Up to 10% of Iowa Western Community College’s employees could qualify for an early retirement incentive approved by the board of trustees Monday, a college official said.
“The goal behind it is … it allows the college to save money to help with budgetary restraints,” said Eddie Holtz, vice president of finance.
Up to 42 employees may qualify for the benefit, Holtz told the board. To qualify, an employee must be at least 55 years old and have at least 10 years of service at the college, he said.
“There are 42 different employees totaling 800 years of service,” he said. “We have just under 400 full-time employees. This is 10% of our full-time employees, so it’s definitely a big number.”
In fact, this may be the largest pool ever to qualify for the incentive, which is based on a state model and has been offered periodically, Holtz said.
“The early retirement incentive is a plan we have offered every three to five years,” he told the board. “It’s been about four years since we offered it.”
Employees who qualify may receive a percentage of their annual salary (based on years of service) in a one-time allotment, plus the college’s contribution toward their insurance benefits until they qualify for Medicare, Holtz said. The salary portion can be paid in a lump sum or up to three payments divided between two tax years.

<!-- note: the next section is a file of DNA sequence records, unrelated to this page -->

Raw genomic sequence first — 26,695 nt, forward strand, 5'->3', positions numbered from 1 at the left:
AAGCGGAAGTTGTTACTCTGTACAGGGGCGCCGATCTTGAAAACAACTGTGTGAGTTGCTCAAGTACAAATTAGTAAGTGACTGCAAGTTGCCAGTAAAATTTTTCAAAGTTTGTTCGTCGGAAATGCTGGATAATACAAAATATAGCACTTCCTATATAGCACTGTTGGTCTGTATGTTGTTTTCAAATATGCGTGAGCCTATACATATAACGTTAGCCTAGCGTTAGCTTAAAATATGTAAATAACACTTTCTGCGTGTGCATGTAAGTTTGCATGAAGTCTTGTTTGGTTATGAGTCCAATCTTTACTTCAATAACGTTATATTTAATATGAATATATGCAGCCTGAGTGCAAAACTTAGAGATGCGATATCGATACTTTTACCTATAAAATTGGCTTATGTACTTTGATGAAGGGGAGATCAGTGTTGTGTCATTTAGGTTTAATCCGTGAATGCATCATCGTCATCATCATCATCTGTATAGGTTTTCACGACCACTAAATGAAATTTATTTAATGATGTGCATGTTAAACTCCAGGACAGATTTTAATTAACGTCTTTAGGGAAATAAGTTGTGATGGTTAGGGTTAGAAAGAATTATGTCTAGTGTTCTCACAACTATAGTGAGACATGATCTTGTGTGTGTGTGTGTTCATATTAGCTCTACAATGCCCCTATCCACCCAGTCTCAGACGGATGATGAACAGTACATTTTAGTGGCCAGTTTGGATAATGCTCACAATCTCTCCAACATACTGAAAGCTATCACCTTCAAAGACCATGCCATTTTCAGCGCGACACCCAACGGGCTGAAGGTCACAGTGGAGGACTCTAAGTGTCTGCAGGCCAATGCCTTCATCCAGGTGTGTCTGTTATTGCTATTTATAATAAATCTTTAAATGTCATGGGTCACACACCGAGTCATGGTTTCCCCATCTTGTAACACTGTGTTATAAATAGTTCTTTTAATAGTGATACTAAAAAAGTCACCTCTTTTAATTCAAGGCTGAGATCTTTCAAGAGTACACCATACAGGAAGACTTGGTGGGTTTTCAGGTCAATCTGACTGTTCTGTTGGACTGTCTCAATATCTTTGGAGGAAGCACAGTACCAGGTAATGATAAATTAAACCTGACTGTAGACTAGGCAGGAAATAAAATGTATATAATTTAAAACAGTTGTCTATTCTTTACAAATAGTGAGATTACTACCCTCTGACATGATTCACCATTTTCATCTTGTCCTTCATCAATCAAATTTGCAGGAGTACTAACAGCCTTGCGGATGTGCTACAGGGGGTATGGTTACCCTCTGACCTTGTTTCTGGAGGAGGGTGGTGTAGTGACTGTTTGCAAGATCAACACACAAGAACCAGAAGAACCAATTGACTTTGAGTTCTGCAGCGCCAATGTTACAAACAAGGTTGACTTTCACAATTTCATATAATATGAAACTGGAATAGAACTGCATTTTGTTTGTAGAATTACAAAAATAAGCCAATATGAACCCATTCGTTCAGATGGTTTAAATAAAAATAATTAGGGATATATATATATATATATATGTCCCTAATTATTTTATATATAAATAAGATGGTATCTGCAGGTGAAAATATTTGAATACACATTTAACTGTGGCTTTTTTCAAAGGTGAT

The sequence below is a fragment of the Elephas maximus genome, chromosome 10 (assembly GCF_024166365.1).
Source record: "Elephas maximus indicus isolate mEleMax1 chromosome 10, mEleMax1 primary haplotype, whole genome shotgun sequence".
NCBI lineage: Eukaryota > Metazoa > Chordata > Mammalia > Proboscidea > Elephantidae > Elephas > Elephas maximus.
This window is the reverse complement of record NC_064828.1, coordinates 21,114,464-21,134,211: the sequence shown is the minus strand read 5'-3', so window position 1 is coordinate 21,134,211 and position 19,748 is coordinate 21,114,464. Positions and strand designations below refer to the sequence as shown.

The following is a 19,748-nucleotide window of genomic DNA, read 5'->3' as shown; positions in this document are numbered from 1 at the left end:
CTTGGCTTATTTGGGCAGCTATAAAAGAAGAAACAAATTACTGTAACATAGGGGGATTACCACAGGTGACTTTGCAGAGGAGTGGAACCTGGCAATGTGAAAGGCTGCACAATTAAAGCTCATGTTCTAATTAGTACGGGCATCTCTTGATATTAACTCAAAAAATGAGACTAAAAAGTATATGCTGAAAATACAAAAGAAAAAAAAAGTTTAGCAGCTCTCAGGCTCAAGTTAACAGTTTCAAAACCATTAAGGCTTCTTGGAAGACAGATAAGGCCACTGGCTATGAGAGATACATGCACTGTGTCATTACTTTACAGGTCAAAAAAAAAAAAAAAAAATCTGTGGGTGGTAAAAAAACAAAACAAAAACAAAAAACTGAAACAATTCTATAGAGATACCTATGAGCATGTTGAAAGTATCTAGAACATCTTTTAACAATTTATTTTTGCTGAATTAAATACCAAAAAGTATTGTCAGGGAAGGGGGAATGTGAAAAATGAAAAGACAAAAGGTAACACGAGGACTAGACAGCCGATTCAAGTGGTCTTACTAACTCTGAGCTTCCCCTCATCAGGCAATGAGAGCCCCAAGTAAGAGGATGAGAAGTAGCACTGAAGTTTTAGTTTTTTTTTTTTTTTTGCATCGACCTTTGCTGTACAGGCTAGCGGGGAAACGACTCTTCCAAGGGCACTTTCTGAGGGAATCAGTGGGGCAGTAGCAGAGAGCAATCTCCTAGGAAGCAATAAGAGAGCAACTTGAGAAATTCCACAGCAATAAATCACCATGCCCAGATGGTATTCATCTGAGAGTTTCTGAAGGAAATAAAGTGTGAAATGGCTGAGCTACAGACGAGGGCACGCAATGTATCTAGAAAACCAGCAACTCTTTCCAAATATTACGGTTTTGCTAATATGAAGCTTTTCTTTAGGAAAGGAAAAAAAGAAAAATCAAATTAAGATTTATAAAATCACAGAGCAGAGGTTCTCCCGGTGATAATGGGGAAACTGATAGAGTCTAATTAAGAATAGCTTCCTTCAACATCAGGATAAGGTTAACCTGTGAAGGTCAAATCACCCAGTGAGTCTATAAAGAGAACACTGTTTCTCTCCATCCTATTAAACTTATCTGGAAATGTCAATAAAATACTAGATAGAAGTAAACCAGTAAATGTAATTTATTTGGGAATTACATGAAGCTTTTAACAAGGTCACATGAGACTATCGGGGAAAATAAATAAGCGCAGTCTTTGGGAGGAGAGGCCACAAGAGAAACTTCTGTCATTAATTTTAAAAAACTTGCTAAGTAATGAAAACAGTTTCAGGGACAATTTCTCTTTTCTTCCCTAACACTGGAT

The college will accept applications for the benefit in two signup periods in early fall and late this year, Holtz said. Each individual request must be approved by the board. Employees whose applications are approved in the first group will be able to retire at the end of the year, and those cleared in the second group can retire on June 30, 2021.
“Those who retire in December would help in the current budget year,” he said. “Those who retire in June would just help future budget years.”
The college would not want to have them all retire at once, if 25 to 30 employees apply, Holtz said.
“To replace all 30 people in one swoop would be very difficult,” he said.
It is impossible to know how much the college would save as a result of the incentive without knowing how many employees receive it, what their salaries are and how much the college will have to pay their replacements, Holtz said.
In other business, the board approved a proposal to renovate the college’s welding lab at an estimated cost of $141,000. The upgrade will make room for more equipment and more students, President Dan Kinney said.
“Our welding program is really in demand,” he said.
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